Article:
Some of you may not be familiar at all with virtual worlds. Some of you are very familiar with virtual worlds. We will try to present the information in a way that, if you have absolutely no idea what we are talking about, we will try to explain a little bit, because we know that it's difficult to understand the first time out, and we appreciate that some of you are here out of interest and don't know what a virtual world is.
It's a three-dimensional, digital environment in which people can create characters, the world that we use for our project today. You'll see a short documentary video that was filmed in the virtual world of Second Life.
We have a 150-page graphic report that we did, which is in the style of a comic book. All of the art is created from snapshots that we took in Second Life, and the dialogue is all from the transcripts of the interviews that we conducted with the people who are real people from all over the world. So each time you see an avatar on that screen over there, that will be an avatar created by a person in the physical world, all of whom, like all of us, were born into a complicated framework of geopolitical, physical, socio-economic realities that are no longer applicable in a virtual world, where your mind and your creativity become the manner in which you express yourself creatively.
Initially, this project was going to be a series of discussions that we were going to host in Second Life, where we would bring in speakers to talk about Islam. And then, we realized that there was already a vibrant community of people—in fact, there are people here tonight who told us about projects that we didn't even know about. Baghdad Street is the name of one of the projects. There are just so many projects that it would be impossible to even cover them all. We could have done this for years.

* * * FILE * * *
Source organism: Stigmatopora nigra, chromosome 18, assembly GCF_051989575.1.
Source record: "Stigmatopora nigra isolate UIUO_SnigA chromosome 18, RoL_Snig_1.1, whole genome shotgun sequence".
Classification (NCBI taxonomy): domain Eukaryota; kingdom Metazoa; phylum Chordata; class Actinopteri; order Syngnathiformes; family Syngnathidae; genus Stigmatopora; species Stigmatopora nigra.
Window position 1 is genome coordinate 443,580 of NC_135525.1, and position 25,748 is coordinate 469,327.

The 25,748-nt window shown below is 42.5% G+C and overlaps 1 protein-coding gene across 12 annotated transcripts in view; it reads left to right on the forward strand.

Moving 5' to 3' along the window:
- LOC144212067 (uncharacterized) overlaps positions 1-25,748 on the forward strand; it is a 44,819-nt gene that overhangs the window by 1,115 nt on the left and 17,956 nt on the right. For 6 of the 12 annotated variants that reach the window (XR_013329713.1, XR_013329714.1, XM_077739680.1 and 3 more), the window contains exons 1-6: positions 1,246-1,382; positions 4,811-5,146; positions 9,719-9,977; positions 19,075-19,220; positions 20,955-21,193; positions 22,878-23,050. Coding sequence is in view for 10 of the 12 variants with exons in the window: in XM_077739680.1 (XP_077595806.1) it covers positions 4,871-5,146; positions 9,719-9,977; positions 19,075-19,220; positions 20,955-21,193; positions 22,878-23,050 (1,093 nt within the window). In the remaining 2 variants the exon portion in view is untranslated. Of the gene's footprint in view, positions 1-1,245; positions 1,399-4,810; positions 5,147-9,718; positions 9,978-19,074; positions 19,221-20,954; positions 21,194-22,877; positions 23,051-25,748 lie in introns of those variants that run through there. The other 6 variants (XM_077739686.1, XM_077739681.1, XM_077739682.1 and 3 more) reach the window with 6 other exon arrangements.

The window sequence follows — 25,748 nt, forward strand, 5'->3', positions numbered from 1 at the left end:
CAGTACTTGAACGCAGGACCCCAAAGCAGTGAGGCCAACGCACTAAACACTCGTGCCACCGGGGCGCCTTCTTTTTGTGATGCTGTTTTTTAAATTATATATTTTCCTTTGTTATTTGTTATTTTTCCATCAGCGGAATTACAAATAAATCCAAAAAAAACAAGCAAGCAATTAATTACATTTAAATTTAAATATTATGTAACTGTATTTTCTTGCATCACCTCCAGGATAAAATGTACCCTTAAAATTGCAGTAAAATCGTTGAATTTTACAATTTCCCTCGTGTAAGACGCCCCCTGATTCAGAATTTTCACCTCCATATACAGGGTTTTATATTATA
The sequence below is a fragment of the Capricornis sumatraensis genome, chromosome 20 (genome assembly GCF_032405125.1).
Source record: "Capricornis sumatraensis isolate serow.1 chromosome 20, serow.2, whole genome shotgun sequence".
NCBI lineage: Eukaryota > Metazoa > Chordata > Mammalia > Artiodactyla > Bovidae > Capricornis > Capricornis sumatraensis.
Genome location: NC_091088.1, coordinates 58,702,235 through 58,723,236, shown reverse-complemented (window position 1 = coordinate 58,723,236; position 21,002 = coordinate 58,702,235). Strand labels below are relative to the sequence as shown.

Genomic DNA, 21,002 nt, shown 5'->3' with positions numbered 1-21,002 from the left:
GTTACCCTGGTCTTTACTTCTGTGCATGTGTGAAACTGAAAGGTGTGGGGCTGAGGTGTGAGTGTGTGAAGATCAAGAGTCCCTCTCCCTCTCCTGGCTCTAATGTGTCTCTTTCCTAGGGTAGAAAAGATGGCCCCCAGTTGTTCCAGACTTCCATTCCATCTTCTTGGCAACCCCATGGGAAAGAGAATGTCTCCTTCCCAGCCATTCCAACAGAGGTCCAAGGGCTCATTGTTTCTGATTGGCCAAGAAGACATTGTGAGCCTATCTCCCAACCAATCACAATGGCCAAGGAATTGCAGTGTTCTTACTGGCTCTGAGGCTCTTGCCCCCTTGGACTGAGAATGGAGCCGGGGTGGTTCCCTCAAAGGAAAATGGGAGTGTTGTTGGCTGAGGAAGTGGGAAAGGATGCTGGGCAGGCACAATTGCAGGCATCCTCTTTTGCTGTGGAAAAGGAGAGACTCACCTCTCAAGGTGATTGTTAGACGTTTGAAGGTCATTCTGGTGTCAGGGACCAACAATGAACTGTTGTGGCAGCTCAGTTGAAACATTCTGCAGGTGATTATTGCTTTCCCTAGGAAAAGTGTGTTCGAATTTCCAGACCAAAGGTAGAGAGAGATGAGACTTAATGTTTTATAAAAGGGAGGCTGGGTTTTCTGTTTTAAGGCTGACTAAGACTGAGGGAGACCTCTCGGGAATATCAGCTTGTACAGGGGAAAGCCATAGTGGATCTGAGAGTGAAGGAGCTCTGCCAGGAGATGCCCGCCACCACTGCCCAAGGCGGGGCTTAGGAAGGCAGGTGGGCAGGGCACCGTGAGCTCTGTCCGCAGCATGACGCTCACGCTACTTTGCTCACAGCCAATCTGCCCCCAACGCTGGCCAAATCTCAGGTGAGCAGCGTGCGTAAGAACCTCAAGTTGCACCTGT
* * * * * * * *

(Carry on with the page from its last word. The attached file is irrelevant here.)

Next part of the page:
We chose to highlight examples in which the conversation is unique to the medium. For example, is it disrespectful to wear virtual shoes in a virtual mosque? In the physical world, wearing shoes in a mosque is disrespectful because you are bringing in dirt and germs and there is a traditional framework around the notion. But in a virtual mosque you are not actually bringing in dirt and germs, but yet it is still a symbolic gesture, coming into a mosque wearing shoes. And so those examples will be unique to virtual worlds. We tried to stick to that.
While we worked on this project, we didn't know who the next American president would be. I can't imagine what it would be like tonight if we were presenting policy recommendations to the McCain Administration. But the Obama Administration has demonstrated an extremely exciting, fluent use of the Internet, and we are thrilled to be able to present these policy recommendations in that way.
This entire project was guided by the 13th-century Sufi mystic poet Rumi's poem, which is:
Out beyond ideas of wrongdoing and rightdoing there is a field.
I'll meet you there.
When the soul lies down upon that grass, the world is too full to talk about.
Ideas, language, even the phrase 'each other,' doesn't make any sense.